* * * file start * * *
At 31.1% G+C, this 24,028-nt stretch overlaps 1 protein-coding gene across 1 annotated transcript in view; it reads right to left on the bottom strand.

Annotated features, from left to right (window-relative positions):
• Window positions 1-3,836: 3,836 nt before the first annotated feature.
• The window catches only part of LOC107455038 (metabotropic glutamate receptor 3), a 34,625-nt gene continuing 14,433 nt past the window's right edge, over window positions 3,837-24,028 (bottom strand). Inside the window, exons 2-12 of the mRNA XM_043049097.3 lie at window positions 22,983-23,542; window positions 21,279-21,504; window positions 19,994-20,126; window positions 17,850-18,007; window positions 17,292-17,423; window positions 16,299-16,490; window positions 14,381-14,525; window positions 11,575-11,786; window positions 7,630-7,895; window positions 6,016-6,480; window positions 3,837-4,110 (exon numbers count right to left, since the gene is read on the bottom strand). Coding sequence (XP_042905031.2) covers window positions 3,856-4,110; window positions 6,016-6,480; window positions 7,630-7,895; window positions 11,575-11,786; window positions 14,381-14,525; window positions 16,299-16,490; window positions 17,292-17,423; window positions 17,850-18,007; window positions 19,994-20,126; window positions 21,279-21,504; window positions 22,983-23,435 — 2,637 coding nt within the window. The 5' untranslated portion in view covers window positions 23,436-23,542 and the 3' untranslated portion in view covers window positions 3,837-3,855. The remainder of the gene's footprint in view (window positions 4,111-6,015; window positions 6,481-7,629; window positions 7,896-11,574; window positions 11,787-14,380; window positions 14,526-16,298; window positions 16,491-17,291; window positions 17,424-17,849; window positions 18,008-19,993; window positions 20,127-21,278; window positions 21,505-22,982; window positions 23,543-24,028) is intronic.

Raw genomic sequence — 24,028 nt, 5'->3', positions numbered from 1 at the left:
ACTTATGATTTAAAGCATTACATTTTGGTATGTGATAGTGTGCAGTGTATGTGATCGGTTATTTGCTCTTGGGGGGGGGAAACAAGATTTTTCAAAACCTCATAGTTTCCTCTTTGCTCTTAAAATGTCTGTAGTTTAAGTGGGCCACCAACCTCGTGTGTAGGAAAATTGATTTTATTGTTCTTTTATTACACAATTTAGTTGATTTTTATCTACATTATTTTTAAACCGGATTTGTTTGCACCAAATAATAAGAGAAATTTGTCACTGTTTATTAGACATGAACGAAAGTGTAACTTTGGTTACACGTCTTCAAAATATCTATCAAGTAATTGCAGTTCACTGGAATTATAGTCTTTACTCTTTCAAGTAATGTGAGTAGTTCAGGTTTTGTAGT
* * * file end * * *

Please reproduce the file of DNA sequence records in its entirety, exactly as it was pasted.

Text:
At 31.1% G+C, this 24,028-nt stretch overlaps 1 protein-coding gene across 1 annotated transcript in view; it reads right to left on the bottom strand.

Annotated features, from left to right (window-relative positions):
• Window positions 1-3,836: 3,836 nt before the first annotated feature.
• The window catches only part of LOC107455038 (metabotropic glutamate receptor 3), a 34,625-nt gene continuing 14,433 nt past the window's right edge, over window positions 3,837-24,028 (bottom strand). Inside the window, exons 2-12 of the mRNA XM_043049097.3 lie at window positions 22,983-23,542; window positions 21,279-21,504; window positions 19,994-20,126; window positions 17,850-18,007; window positions 17,292-17,423; window positions 16,299-16,490; window positions 14,381-14,525; window positions 11,575-11,786; window positions 7,630-7,895; window positions 6,016-6,480; window positions 3,837-4,110 (exon numbers count right to left, since the gene is read on the bottom strand). Coding sequence (XP_042905031.2) covers window positions 3,856-4,110; window positions 6,016-6,480; window positions 7,630-7,895; window positions 11,575-11,786; window positions 14,381-14,525; window positions 16,299-16,490; window positions 17,292-17,423; window positions 17,850-18,007; window positions 19,994-20,126; window positions 21,279-21,504; window positions 22,983-23,435 — 2,637 coding nt within the window. The 5' untranslated portion in view covers window positions 23,436-23,542 and the 3' untranslated portion in view covers window positions 3,837-3,855. The remainder of the gene's footprint in view (window positions 4,111-6,015; window positions 6,481-7,629; window positions 7,896-11,574; window positions 11,787-14,380; window positions 14,526-16,298; window positions 16,491-17,291; window positions 17,424-17,849; window positions 18,008-19,993; window positions 20,127-21,278; window positions 21,505-22,982; window positions 23,543-24,028) is intronic.

Raw genomic sequence — 24,028 nt, 5'->3', positions numbered from 1 at the left:
ACTTATGATTTAAAGCATTACATTTTGGTATGTGATAGTGTGCAGTGTATGTGATCGGTTATTTGCTCTTGGGGGGGGGAAACAAGATTTTTCAAAACCTCATAGTTTCCTCTTTGCTCTTAAAATGTCTGTAGTTTAAGTGGGCCACCAACCTCGTGTGTAGGAAAATTGATTTTATTGTTCTTTTATTACACAATTTAGTTGATTTTTATCTACATTATTTTTAAACCGGATTTGTTTGCACCAAATAATAAGAGAAATTTGTCACTGTTTATTAGACATGAACGAAAGTGTAACTTTGGTTACACGTCTTCAAAATATCTATCAAGTAATTGCAGTTCACTGGAATTATAGTCTTTACTCTTTCAAGTAATGTGAGTAGTTCAGGTTTTGTAGT